Category — Social cost of CO2
Surprise! Current Motor Fuel Taxes Exceed the Estimated Social Cost of Carbon (SCC) in Most Industrialized Countries
“Simple math demonstrates that the average taxes (including duties) on gasoline and diesel in virtually every developed country exceed the average U.S. EPA’s (over)estimated global social cost of carbon now and through 2025 (at least). In fact, motorists in most European countries already pay taxes in excess of the upper bound estimate of the social cost of carbon through the middle of this century.”
According to the U.S. Environmental Protection Agency (EPA), the average global social cost of carbon (SCC), which is the level at which a global carbon tax should theoretically be set, ranged from $5.6 to $41.8 per tonne of carbon dioxide in 2010 (in 2012 US$), and should rise to between $18.7 and $77.4 in 2050 (as shown in Table 1). Per the EPA, the “central value” is represented by the “3% Average” column in the Table. Upper bound estimates are obviously much higher (see last column).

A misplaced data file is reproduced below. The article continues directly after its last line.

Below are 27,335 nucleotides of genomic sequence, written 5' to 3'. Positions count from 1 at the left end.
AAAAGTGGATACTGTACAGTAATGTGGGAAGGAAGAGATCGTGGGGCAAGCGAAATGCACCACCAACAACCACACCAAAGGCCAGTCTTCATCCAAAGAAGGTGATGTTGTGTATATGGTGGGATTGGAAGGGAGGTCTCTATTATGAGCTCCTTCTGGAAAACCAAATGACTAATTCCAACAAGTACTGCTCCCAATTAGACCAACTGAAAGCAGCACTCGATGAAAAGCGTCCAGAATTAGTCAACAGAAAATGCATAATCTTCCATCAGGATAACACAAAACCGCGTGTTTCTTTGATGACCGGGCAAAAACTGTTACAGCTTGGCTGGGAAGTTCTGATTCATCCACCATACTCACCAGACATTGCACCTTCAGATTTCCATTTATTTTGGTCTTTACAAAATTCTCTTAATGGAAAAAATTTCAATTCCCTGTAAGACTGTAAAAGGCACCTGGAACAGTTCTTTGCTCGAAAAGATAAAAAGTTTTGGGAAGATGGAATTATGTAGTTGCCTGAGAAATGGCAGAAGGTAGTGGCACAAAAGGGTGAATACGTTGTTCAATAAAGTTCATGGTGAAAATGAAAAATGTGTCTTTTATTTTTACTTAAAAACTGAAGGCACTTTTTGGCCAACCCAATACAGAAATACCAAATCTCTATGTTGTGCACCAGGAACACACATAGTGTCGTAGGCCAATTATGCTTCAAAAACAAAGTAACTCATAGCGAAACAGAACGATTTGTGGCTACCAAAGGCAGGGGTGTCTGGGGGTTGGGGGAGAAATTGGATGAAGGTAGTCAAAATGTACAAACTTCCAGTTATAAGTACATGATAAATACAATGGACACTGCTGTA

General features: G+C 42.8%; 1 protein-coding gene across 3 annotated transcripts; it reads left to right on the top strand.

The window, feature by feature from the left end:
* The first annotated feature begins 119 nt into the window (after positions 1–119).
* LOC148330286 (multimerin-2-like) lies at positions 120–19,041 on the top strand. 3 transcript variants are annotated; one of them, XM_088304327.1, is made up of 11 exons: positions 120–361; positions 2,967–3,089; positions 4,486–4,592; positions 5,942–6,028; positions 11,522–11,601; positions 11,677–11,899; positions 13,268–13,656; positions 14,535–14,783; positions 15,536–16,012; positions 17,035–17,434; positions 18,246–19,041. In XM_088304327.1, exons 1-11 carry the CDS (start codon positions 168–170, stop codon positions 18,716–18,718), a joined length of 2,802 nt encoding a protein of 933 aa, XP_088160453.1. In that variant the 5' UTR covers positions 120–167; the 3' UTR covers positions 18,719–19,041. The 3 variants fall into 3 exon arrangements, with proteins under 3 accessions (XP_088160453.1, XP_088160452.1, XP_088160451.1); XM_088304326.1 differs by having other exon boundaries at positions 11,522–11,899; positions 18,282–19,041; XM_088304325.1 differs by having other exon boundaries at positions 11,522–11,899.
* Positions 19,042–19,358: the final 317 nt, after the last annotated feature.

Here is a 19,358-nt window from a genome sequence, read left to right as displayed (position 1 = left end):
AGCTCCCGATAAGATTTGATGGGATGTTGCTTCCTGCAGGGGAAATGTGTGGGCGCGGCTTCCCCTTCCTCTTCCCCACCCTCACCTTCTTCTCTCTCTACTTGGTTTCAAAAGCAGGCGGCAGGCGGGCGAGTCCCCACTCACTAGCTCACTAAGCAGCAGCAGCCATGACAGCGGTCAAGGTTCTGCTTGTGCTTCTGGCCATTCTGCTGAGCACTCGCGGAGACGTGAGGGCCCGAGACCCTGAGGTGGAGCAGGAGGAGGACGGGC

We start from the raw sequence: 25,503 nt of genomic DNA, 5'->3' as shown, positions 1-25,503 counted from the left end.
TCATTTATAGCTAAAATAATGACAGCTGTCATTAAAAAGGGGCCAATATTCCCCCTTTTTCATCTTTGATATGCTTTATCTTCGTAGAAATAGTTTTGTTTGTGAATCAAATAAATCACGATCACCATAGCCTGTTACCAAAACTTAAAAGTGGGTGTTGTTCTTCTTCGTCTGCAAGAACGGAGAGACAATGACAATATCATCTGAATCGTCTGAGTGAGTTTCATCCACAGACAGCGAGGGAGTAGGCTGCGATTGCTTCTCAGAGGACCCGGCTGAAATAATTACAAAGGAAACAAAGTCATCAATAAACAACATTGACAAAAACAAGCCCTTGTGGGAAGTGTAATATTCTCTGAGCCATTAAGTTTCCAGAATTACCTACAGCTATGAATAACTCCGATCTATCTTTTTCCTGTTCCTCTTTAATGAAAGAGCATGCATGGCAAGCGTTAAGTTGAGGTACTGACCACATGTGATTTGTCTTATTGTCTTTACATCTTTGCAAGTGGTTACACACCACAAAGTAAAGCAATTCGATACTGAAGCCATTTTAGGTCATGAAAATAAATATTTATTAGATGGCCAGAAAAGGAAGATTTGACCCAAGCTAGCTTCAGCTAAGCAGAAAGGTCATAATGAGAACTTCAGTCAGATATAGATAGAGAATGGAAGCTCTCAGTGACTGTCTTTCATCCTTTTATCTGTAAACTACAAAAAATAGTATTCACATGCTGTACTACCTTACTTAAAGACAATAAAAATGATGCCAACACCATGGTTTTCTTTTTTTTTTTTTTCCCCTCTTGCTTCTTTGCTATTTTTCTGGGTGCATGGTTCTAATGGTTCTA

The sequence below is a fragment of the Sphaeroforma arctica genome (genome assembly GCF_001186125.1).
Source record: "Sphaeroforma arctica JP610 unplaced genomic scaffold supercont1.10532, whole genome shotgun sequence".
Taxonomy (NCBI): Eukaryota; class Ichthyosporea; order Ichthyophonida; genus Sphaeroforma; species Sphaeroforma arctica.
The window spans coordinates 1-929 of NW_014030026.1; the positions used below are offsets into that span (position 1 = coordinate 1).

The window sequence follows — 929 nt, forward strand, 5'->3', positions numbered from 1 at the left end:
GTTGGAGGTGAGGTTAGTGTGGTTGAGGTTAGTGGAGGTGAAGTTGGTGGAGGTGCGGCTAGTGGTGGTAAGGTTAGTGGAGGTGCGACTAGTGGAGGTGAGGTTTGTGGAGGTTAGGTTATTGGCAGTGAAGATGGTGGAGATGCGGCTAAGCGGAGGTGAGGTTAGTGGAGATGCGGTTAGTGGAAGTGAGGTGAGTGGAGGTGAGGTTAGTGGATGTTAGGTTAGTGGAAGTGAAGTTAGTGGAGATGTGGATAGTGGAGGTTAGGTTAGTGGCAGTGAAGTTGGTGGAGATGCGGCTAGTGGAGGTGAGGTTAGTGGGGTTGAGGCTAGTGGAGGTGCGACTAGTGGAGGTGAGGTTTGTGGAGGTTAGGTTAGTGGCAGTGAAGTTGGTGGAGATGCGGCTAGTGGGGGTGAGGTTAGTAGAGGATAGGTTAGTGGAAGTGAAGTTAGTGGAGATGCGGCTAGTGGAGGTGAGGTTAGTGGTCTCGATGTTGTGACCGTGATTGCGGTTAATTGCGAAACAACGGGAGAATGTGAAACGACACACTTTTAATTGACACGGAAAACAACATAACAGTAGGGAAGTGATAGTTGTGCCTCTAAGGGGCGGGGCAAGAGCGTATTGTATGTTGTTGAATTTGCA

There are several good reasons to believe that both average and upper bound SCC estimates are severely overstated. Suffice it to say that the major reasons for this are, first, the globe is warming much less rapidly than projected—not to be confused with “predicted”—by models of the same vintage as the models used by EPA to estimate SCC, that is, models from the 1990s and early 2000s [Ref. 2, pp. 4–13].
Second, the SCC estimates downplay, if not ignore, technological change that ought to occur over the next century or more and increase adaptive capacity, if the past couple hundred years are any guide. This means that impacts would be much lower than projected, particularly for the poorest countries which are deemed to be most at risk from global warming [Ref. 2, pp. 13–21]. No matter, for this exercise let’s assume that EPA’s SCC estimates are accurate. [Read more →]
May 30, 2012 12 Comments